Choosing and using the right equipment is a key element in photography. This doesn't mean you have to invest thousands of dollars in a camera and lenses. There are some very simple and affordable things you can do that, I have found, can really improve the images you capture.
One of the most important is a tripod. Even if you have a basic compact camera, a tripod is a must-have piece of equipment. You will take better, sharper pictures when the camera is stationary. You may think lugging a tripod around is an inconvenience, but as I quickly discovered, it's well worth it.
My other advise is -- learn your camera. One thing I often see people do is take any and all photos with their flash on, even when trying to take images through a window. They later discover that the flash creates a blinding glare on the glass and their photo is ruined. Learning to control your camera is a free way to greatly improve your shots.
For more advanced photographers, I strongly suggest a shutter release cable and learning how to utilize filters as a great way to enhance images.
Here's a general overview of the equipment I use:
I shoot with two SLR digital cameras. I have two because I upgraded and I kept my older model as a backup if I'm shooting remotely and it's also great to have to put a different lens on so I can switch between them if the situation calls for a different focal length in a hurry.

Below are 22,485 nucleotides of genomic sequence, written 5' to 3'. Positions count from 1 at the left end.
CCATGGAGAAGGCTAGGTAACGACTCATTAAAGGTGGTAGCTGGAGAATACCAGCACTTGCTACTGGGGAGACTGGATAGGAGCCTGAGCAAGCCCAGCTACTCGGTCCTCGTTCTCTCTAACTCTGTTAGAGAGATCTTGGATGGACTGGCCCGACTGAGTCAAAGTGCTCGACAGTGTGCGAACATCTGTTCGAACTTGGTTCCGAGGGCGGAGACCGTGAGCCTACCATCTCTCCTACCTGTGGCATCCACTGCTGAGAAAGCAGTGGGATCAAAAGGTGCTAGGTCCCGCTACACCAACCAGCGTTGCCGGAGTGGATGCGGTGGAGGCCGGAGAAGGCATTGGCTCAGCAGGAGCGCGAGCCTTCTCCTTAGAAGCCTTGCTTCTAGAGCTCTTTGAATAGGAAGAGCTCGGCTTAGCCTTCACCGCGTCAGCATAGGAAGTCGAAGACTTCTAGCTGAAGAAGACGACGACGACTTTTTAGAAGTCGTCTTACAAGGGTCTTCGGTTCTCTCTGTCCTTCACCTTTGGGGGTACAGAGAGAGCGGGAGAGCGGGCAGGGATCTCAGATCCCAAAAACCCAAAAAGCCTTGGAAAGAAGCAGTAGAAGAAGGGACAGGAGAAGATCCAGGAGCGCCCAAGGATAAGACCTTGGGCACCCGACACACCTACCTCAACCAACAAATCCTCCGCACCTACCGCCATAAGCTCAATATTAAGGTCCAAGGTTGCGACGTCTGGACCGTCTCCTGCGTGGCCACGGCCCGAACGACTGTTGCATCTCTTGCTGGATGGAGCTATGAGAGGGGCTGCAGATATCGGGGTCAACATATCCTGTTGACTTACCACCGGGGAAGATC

When it comes to lenses, I have experimented and the Canon glass on their 'L' Series lenses is unmatched, and if you can afford it, you won't be disapointed. I have experimented with Sigma and Tamron lenses and have had mixed results. Here are the lenses I typically use:
My camera pack is filled with 100 little widgets and gadgets, such as my shutter release cord, which I use often, filters, batteries and SanDisk chips. All of which lends to overall performance and availability to get that perfect shot.
And, last but not least, my trusted tripod for getting those nice crisp shots.